It has been 16 years in the making, but next week the Northeastern Oklahoma A&M College Golden Norsemen basketball team will once again make the journey to Hutchinson, Kan. to play in the National Junior College Athletic Association's Tournament to determine who is the top team in the nation.
This past week, NEO Head Coach Dustin Grover's squad qualified by winning all three of their games at the Region II Tournament held in Shawnee.
The last time NEO's men's program claimed a regional title and made the prestigious trip to the national tournament was the 1991-92 season under former head coach Lonnie Spencer.
For Grover, his regional tournament win capped a solid 26-7 season. The Golden Norsemen entered the tournament the No. 3 seed, defeating Western Oklahoma College, the No. 1-seeded Arkansas-Fort Smith, and Northern Oklahoma College-Enid in the final.
Grover, now in his third year as head coach, said this win was not only important to him and his team, but to NEO athletics and the community.
“Miami and NEO are special places, and people need to understand that NEO has always been recognized on a national level for it's quality of men's basketball,” Grover said.
“We have been in a drought for the past 16 years however, I now believe we are getting back to a point where we can be competitive on that national level each year,” he said.
Grover is quick to point out that he is following some outstanding former coaches that helped NEO get to the top level in the past.
He stated coaches such as Cletus Green, Larry Gipson, and Lonnie Spencer helped shape NEO's winning tradition and rise to national prominence. Grover stated he is extremely proud to now join their ranks.
Winning the regional tournament and getting to play for a national championship is an even greater task when considering the level of basketball competition in NEO's region.
“In our league, you're playing some of the toughest teams in the nation in my opinion,” he said.
“NEO has won a national title in the past, as well as Connors, and Fort Smith. That right there demonstrates how tough it is just to make it out of our region.”
Although only one team moves on from each region to nationals, Grover said he feels there could easily be two teams out of Region II that should be in Hutchinson.
He added the second place team in NEO's league is usually better than most other region's first place finishers.
Grover stated much of NEO's success down the stretch was due to outstanding play and leadership from his sophomore class of players.
“I have a group of sophomores that know how to compete, but during the regular season they were just not consistent every night,” he said. “However, during the regional tournament I felt like they stepped up and gave everything out on the court.”
“I believe our success in the final game was due to the fact that we simply worked harder,” Grover noted.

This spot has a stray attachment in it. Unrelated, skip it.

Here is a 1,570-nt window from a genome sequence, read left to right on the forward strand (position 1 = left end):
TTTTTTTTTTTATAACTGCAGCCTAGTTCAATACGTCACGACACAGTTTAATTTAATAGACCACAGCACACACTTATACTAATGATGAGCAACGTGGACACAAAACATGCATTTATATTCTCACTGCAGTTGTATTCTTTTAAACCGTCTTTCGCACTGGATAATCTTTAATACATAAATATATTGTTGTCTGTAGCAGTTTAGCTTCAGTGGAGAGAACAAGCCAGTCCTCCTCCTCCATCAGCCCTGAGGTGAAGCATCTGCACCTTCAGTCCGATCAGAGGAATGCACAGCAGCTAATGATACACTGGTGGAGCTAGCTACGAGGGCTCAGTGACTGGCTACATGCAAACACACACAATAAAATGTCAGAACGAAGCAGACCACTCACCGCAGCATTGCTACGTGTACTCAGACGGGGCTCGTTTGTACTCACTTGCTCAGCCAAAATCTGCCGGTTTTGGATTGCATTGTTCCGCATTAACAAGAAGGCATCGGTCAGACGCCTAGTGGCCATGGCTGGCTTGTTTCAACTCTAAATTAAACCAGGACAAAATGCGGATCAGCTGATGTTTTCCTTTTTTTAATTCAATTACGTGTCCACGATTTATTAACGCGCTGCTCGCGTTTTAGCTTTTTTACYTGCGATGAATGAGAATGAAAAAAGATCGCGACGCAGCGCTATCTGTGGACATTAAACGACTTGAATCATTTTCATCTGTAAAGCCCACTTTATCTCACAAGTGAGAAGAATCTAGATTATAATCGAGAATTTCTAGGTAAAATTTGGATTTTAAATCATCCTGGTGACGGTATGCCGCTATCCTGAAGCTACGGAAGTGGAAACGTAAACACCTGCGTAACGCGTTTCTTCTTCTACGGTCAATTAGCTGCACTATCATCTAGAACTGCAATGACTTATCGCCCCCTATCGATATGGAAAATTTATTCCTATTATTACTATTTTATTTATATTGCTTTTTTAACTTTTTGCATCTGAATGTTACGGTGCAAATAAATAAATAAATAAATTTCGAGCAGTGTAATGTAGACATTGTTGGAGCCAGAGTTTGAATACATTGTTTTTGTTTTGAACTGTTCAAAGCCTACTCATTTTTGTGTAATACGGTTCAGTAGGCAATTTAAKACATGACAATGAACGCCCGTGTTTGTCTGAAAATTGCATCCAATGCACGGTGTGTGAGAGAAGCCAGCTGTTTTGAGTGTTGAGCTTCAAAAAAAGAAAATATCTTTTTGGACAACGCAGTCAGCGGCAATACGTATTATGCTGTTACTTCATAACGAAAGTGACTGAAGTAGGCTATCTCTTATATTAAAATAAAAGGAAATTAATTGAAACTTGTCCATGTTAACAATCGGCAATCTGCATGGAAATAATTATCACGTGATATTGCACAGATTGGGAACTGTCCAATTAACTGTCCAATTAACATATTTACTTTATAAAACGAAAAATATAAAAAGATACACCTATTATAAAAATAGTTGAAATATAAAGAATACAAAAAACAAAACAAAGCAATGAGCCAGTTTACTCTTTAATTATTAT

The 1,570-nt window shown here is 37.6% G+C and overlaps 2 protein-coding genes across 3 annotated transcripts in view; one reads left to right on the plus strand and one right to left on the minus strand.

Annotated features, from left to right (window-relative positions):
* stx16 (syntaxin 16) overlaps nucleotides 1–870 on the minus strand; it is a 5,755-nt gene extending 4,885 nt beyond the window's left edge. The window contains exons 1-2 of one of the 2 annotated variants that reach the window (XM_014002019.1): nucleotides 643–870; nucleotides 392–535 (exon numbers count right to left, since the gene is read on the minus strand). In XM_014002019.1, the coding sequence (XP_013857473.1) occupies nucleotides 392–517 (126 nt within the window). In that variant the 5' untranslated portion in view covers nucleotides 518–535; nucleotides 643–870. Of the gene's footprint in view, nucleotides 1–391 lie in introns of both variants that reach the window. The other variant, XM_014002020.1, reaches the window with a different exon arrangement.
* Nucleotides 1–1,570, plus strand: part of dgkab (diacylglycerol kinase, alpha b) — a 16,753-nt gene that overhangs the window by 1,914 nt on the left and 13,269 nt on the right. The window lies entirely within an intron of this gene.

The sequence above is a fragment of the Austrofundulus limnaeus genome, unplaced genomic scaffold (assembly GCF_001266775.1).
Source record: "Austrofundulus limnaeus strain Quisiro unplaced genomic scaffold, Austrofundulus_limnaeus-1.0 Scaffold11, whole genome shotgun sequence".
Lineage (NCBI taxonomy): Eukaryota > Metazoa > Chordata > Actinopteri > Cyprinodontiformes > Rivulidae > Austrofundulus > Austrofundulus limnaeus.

Making the trip to the national tournament is an even more daunting task when one realizes out of nearly 200 Division I programs across the country, only 16 squads will be playing for the title.
That number equates to less than 10 percent of the nation's teams making the tournament.
“Unlike the NCAA, there are no at large bids in junior college basketball,” Grover said.
“There are some exceptionally good teams that won't be making the trip because they slipped up one game,” he said. “There are no second chances in JUCO basketball, you have to be mistake free or you go home.”
This will actually be the third time Grover has participated in the national tournament, but the first as a head coach.
His first appearance was with NEO in 1992, when Grover was a manager for the Golden Norsemen. His second time to make the journey to the tournament was in 2005, when he was an assistant for Coach Kelly Green's Arizona Western squad.
“I think the atmosphere in Hutch is a great place for a kid to play,” Grover said. “The arena will be packed during most games with around 6,000 people in the stands.”
Grover said one thing he has gained from his tournament experience that he will pass on to his team during game preparation, is to not get caught up in all the excitement and to remember fundamentals.
“The only thing we can do right now is talk to them about how many people will be watching and stress the importance of eliminating distractions,” he said.
“Each kid will be excited to play, so we must focus that energy into our game plan and not let them play strictly on emotion.”
“However, I want them to enjoy this experience because it is genuinely a once in a lifetime opportunity.”
NEO will play its first tournament game against Shelton State from Alabama on Tuesday, March 18, at 6:30 p.m.
District 1 (Region 1) - Eastern Arizona College (27-5)
District 2 (Region 2) - Northeastern Oklahoma A&M (26-7)
District 3 (Regions 3, 12, 15, 19, 20, 21) - Vincennes University, Ind. (28-4)
District 4 (Regions 4, 16) - To be determined
District 5 (Region 5) - South Plains College, Texas (26-5)
District 6 (Region 6) - To be determined
District 7 (Region 7) - Walters State Community College, Tenn. (31-1)
District 8 (Region 8) - Chipola College, Fla. (32-1)
District 9 (Region 9) - Eastern Wyoming College, Wyo. (23-11)
District 10 (Regions 10, 17) - Georgia Perimeter College (23-10)
District 11 (Regions 11, 13) - To be determined
District 12 (Region 22) - Shelton State Community College, Ala. (24-10)
District 13 (Region 18) - Salt Lake Community College, Utah (29-3)
District 14 (Region 14) - Paris Junior College, Texas (28-5)
District 15 (Region 23) - Itawamba Community College, Miss. (29-2)
District 16 (Region 24) - Southeastern Illinois College (27-6)